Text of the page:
Many of us have addressed the issue of siren noise and are wearing appropriate hearing protection (many are coupled with communication devices first utilized in the airline industry for pilot/co-pilot talk that allows discussion and communication between crew members while still providing a high degree of protection) particularly in the extinguishment arena. In EMS, well, that seems to be another story. I'm sure some of the agencies are offering up the necessary protection, but I'll tell you this, I'm not seeing much of it. It's either that the EMS workers are not being given the same protections that extin-guishment is getting or they are not wearing them. It could be a mix of both, but regardless of the reason EMS professionals must be personally responsible for their PPE. They do call it PERSONAL protective equipment, don't they? Well, it's YOUR responsibility to make sure you have it (and use it!). While the electronic sirens may not have quite the "punch" the old mechanical sirens did, continual exposure (you know, nice summer day, windows down, cruising hot to a call) can and WILL cause long term problems.
Do we have to invest in expensive communication headgear in order to also get the necessary hearing protection? The answer is an outright no, but safety professionals would agree that, optimally, the most important issue is use the appropriate device for the situation and just as importantly, the device must have a good fit and good usage by the wearer. Now this could be the $250.00+ pair of communication headsets or the cheap disposable expanding plugs that fit in the ear canal. Whatever is appropriate, it needs to fit, provide an adequate degree of protection, and it must be worn by the emergency worker ALL the time!? Not just when you feel like it or when it's convenient to do so. You risk managers are ultimately responsible for this. You are the ones who must be in compliance with the OSHA regulations and YOU are the ones who must provide (yes, that's in the regs) the necessary hearing protection for your workers. You have to provide the analysis of the workplace (this may include measuring the dBD levels), the assessment of the risk to the workers, the selection of the appropriate devices to offer the protection, the appropriate training AND motivation for their utilization and see that the workers are in compliance with the safety demands.? While we can stand here and preach about it being personal protective equipment, it is the employer's responsibility to provide the appropriate equipment. (There is much more detail in the requirements in the OSHA regulation including hearing tests and regular assessments of employee hearing so make sure you check 1910.95 for total compliance)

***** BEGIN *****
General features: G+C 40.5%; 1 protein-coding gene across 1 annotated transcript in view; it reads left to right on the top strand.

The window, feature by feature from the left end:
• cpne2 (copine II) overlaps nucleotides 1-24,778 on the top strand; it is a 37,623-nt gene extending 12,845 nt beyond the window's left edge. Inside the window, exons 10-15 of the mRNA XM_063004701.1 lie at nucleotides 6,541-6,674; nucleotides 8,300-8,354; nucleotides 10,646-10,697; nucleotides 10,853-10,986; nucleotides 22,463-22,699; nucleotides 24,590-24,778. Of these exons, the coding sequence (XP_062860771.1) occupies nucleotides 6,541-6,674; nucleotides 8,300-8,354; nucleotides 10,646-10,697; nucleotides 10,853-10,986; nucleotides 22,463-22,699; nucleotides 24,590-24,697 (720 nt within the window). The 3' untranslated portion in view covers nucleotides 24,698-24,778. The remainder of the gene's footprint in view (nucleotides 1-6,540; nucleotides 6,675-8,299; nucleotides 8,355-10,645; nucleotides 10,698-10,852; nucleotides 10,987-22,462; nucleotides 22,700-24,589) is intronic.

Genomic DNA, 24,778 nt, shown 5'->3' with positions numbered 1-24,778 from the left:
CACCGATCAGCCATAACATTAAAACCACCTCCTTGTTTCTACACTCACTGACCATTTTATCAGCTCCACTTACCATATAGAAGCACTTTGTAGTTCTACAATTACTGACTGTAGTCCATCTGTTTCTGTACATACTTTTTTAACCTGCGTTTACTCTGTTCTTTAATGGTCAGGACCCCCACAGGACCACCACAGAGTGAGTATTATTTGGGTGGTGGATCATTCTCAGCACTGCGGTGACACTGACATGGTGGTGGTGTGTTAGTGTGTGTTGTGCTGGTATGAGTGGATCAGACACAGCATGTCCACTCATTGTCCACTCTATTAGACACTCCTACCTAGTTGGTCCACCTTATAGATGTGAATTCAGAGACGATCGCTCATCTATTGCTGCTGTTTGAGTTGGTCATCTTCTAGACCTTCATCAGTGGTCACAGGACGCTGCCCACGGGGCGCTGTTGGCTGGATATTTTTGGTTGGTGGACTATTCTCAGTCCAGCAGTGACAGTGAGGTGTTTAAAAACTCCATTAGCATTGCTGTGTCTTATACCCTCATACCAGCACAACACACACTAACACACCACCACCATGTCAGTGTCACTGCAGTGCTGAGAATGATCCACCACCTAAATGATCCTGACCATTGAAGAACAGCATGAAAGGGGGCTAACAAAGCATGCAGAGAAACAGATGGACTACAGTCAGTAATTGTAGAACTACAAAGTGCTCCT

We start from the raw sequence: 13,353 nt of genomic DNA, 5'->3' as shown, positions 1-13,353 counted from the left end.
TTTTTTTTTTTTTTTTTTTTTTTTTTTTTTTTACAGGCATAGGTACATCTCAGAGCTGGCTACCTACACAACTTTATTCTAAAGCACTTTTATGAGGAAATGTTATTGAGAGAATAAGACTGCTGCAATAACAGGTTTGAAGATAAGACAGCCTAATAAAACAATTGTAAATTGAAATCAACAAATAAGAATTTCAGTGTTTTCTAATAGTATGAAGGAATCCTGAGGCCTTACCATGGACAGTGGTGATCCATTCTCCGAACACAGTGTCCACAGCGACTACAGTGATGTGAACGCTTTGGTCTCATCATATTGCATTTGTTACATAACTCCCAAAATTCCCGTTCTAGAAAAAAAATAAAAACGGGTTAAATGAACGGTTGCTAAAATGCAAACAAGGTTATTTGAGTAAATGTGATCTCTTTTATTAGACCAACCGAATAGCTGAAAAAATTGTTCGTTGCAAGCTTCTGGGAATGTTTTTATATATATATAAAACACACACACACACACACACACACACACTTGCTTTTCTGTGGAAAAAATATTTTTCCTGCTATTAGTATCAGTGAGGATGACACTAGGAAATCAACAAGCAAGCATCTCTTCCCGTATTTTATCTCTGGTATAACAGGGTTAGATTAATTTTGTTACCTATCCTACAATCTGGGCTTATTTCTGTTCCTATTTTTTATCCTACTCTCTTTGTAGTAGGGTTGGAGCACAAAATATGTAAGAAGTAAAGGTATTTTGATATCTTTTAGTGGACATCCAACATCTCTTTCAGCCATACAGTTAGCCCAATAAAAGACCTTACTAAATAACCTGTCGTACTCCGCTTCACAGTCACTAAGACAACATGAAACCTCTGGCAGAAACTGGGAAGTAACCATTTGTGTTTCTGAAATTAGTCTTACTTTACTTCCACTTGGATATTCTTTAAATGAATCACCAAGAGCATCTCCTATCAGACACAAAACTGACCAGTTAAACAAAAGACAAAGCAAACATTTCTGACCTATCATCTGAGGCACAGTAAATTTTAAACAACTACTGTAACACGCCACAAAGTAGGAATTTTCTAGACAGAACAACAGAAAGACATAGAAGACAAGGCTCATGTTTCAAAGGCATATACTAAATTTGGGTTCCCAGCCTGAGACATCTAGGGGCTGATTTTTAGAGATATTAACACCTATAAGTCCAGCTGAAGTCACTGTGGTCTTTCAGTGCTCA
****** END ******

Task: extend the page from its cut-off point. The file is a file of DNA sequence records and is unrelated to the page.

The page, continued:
Now then, if the possibility exists that the sirens are too loud, should we 'lower the volume' and slow down and take a little less protection from our warning systems to protect our hearing?? One system exists to possibly help. Now we have all been sitting at a red light when the neighborhood kid pulls up in his car rigged with the 10+ Base speakers designed to shake the coffee right off your dashboard. We have all felt his music, like it or not, right? Well the latest innovation into the warning system gambit does just that. It is a siren that will also give out a low-frequency tone when coming into an intersection to penetrate objects 200 feet away. The advantage to this is it alerts drivers to the vehicles presence when they are unaware due to cell phone usage, radios too loud, or other distractions. They say the "Howler" siren can even make liquids ripple.